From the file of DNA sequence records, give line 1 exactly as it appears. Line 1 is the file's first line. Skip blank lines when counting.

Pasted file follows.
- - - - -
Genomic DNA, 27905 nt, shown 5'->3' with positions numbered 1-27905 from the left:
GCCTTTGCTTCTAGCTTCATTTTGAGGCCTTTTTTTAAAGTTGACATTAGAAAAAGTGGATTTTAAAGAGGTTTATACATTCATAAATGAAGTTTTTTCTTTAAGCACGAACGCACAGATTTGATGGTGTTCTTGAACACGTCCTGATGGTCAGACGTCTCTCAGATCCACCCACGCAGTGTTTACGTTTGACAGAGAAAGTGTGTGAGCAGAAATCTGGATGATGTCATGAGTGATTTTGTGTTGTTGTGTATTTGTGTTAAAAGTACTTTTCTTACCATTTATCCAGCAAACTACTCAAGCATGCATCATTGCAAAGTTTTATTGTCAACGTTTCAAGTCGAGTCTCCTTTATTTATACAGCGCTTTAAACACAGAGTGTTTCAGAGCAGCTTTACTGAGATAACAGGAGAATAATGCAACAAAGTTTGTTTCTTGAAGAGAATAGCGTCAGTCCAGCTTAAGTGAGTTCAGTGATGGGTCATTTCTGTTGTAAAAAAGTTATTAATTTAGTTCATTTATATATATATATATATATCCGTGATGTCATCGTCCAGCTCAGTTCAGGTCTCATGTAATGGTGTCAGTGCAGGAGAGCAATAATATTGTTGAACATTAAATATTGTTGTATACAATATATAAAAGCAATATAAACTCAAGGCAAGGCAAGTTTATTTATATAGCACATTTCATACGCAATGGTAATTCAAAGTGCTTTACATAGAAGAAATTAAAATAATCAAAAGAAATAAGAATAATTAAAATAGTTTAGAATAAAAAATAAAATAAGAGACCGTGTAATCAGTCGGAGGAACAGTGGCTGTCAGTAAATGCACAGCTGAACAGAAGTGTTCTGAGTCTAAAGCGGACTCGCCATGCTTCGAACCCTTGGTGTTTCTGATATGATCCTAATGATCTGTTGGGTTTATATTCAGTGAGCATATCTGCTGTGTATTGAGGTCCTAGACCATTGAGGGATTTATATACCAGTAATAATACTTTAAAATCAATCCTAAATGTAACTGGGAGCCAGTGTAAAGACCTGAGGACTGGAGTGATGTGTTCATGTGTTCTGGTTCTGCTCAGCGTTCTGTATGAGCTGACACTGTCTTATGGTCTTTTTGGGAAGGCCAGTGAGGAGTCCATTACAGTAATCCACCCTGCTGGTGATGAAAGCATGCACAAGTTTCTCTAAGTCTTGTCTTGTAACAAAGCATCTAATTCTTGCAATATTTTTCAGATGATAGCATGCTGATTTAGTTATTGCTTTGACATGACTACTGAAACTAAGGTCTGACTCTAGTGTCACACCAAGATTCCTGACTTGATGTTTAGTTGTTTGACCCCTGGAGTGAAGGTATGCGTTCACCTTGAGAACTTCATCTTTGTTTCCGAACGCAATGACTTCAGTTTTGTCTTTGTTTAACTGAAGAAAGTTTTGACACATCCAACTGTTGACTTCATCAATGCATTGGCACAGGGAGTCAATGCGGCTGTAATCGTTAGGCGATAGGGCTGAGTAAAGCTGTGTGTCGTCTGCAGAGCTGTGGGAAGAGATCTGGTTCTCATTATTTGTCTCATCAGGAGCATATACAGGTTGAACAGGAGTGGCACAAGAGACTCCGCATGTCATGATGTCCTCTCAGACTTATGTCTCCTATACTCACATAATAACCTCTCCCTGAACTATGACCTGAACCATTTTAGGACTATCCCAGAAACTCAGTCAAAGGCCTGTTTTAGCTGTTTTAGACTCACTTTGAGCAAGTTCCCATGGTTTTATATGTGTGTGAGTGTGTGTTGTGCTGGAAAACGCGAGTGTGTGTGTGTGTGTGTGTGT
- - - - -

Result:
Genomic DNA, 27905 nt, shown 5'->3' with positions numbered 1-27905 from the left: